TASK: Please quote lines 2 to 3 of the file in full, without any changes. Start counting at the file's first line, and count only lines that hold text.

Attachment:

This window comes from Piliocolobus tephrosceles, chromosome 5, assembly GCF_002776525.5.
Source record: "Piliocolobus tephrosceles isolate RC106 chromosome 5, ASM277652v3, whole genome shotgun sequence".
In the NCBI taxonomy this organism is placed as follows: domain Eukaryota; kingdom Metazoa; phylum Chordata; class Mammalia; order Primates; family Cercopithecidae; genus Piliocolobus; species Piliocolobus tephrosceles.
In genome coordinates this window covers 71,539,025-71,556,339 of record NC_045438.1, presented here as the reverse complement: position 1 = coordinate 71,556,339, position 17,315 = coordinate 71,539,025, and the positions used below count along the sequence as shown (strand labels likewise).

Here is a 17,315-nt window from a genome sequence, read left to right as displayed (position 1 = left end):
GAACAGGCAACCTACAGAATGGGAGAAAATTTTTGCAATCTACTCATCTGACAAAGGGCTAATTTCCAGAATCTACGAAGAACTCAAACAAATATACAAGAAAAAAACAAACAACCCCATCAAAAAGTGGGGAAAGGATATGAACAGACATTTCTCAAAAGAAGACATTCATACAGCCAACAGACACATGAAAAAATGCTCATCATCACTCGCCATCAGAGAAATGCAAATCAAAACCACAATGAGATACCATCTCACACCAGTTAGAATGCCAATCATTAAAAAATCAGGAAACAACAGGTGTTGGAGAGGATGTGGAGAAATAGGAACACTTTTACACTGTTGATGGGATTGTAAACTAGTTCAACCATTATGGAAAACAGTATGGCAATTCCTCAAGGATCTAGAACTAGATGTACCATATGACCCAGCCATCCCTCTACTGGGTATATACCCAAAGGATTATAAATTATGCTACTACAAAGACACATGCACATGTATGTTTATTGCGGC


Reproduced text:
Source record: "Piliocolobus tephrosceles isolate RC106 chromosome 5, ASM277652v3, whole genome shotgun sequence".
In the NCBI taxonomy this organism is placed as follows: domain Eukaryota; kingdom Metazoa; phylum Chordata; class Mammalia; order Primates; family Cercopithecidae; genus Piliocolobus; species Piliocolobus tephrosceles.